Most SMEs have few, if any, IT technical staff on site, and most CEOs are not particularly knowledgeable when it comes to IT. While they might be quite handy with Excel, and may even be able to knock up a quick macro, an understanding of how best to apply technology to solve the issues of their business is something typically left to specialists, and all too often an afterthought.
Fortunately, and despite the incredible variety of organisations, you won’t be surprised to find that they share many similarities when it comes to their technological needs. Each is of course subtly different, so implementation details will vary, but there are patterns of requirements and behaviours that repeat across all industry sectors.
To help CEOs better understand their systems and the effect they have on their business, MarshallFloyd has developed the FASES methodology. This framework applies 5 key principles when reviewing IT assets.
Here’s a quick look at the fourth of these.
Your IT Foundations are solid, and your team has all the Assistance that it needs to do its now Simplified processes, so it’s time to look at your business functions from the perspective of your prospects, customers, suppliers, partners, employees (they’re you’re internal customers!) and anyone else that your business interacts with.
It used to be that providing a half decent product and mediocre service was good enough. As recently as the turn of the century, organisations could rely on marketing to help them overcome their inadequacies, but the rise of social media and the information age now means that being “good enough” is no longer good enough.
So, when we look at how a business engages with the many and varied organisations and individuals, we need to look through a customer service lens first and information technology second.
There was a time in the late 90s when not having a website was ok. In fact, in some sectors, the cost of building and maintaining a website was considered to be prohibitively expensive and a low return on investment.
How opinions have changed. Even your local trades are expected to have a web presence today.
But you can’t rely on something you built 5 years ago! The emergence of web 2.0 in the last few years now means that websites must work well on different device sizes. Ease of use, a strong brand aesthetic, and above all, good performance on a small screen of a mobile device are all absolutely essential.
Similarly, a strong social media presence is a must, whether it’s FaceBook, Twitter, LinkedIn, Pinterest, Instagram or a host of others. You don’t have to be everywhere, but you need to be somewhere, and you need to do be doing it well.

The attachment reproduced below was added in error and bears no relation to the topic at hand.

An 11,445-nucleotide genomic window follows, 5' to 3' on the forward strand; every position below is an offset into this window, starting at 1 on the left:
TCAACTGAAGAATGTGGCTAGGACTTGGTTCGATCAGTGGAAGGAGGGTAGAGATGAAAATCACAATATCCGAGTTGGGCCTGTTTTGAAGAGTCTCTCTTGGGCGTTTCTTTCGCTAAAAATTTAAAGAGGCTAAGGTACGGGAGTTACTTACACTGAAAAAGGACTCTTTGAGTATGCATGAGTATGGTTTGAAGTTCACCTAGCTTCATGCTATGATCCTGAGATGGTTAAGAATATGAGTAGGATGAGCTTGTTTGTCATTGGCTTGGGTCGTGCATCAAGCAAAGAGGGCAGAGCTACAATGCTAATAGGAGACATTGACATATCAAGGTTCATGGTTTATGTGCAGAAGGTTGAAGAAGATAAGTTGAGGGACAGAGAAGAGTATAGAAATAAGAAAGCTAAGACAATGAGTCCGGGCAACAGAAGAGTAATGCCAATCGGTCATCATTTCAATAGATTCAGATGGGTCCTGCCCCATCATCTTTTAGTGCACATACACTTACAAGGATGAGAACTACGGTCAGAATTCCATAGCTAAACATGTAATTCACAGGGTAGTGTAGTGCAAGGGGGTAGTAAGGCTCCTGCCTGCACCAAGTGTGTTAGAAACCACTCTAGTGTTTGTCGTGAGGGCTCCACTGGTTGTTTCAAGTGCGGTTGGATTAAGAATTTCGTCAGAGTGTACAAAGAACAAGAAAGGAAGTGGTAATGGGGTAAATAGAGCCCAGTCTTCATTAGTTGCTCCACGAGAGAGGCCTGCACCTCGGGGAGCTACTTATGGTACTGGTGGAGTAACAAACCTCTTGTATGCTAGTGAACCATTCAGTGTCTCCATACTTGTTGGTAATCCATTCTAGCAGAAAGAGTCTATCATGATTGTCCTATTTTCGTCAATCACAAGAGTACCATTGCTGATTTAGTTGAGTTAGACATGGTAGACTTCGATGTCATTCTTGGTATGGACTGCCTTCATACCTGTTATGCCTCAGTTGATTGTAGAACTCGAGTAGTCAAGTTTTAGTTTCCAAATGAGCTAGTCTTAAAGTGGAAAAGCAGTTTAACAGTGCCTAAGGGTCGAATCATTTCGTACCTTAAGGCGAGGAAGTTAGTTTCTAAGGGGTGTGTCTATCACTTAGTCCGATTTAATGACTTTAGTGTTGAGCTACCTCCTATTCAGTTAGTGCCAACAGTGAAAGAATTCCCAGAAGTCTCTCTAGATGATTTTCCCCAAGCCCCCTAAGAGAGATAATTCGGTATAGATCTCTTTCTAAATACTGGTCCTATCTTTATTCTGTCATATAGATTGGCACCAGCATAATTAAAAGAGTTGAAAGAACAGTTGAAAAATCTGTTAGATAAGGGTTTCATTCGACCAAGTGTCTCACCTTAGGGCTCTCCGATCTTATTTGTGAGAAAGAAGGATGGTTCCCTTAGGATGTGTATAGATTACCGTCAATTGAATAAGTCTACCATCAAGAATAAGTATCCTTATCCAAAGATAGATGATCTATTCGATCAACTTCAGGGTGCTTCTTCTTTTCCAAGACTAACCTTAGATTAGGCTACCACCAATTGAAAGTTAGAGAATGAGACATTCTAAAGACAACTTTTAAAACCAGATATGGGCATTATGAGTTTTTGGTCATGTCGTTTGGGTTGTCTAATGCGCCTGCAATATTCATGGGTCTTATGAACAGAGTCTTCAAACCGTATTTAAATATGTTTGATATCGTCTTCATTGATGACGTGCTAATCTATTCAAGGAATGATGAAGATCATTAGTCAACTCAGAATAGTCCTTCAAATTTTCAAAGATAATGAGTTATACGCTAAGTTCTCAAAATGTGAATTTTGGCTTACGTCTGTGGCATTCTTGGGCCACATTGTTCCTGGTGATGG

Size Isn’t Important
Customer loyalty programs work well for the big end of town, but they also have a profound effect on the little guy. You’re local coffee shop will tell you that. And so it follows then, that SMEs can also reap an excellent reward by ensuring that they invest in IT functionality that creates additional touch points with their prospects and customers.
Today, apps or customer portals are the new websites, and they’re rapidly becoming the new normal for customer interaction with your business and brand as use of mobile platforms grows. If you haven’t got a facility that allows your customers to interact with you, you’re missing a vital opportunity in terms of sales and you’re not collecting as much data as you should be.
The good news for SMEs is that there’s almost no excuse for not investing in technology. The rise of Saas (Something as a service) is making more and more IT functionality available to SMEs, and those that aren’t on board will be left behind as competitors reap the rewards of the emerging world of AI, as it’s used to scrutinise their data, allowing them to market their wares with almost surgical precision.
Sell, Sell, Sell
The more a business engages meaningfully with people, the more familiar they become with the brand and the more trustworthy that brand becomes. And, as any marketer will tell you, the more we trust, the more likely we are to spend our hard earned cash. But once you’ve got them to press the “buy” button on your website, even a 2 second delay in the transaction can result in an increase in cart abandonment from the typical 67% to 87%.
All of your IT guns therefore, whether on site or remote, should be pointing right at the heart of any activity that is remotely sales centric to ensure that all of the people you Engage with have the best possible customer experience.
If you do that, your customer will come back for more, greatly reducing your cost of sale, and increasing your customer lifetime value.
And I, once more, will be able to assert that IT is really little to do with computers, and all about making your people more profitable.
Today’s Top Takeaway
Customers aren’t always right, but they’re always important.
100 Tips and Hints
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